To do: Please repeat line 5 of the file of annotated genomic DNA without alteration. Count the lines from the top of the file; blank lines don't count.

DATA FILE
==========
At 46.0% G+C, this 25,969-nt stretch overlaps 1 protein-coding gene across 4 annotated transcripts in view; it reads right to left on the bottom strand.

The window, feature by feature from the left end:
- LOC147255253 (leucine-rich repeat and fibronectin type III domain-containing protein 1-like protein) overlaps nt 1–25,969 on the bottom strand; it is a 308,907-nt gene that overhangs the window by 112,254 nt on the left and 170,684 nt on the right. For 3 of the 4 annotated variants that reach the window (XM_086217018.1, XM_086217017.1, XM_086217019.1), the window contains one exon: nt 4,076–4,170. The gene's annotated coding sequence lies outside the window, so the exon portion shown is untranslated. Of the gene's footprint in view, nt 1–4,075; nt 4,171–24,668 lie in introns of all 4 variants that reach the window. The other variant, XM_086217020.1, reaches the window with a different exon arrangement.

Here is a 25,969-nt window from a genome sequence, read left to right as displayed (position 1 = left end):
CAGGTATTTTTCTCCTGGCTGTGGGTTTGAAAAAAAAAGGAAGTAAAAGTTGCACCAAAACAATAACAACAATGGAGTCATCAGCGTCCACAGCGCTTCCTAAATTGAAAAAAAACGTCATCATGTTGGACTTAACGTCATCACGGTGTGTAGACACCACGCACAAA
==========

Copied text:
CAGGTATTTTTCTCCTGGCTGTGGGTTTGAAAAAAAAAGGAAGTAAAAGTTGCACCAAAACAATAACAACAATGGAGTCATCAGCGTCCACAGCGCTTCCTAAATTGAAAAAAAACGTCATCATGTTGGACTTAACGTCATCACGGTGTGTAGACACCACGCACAAA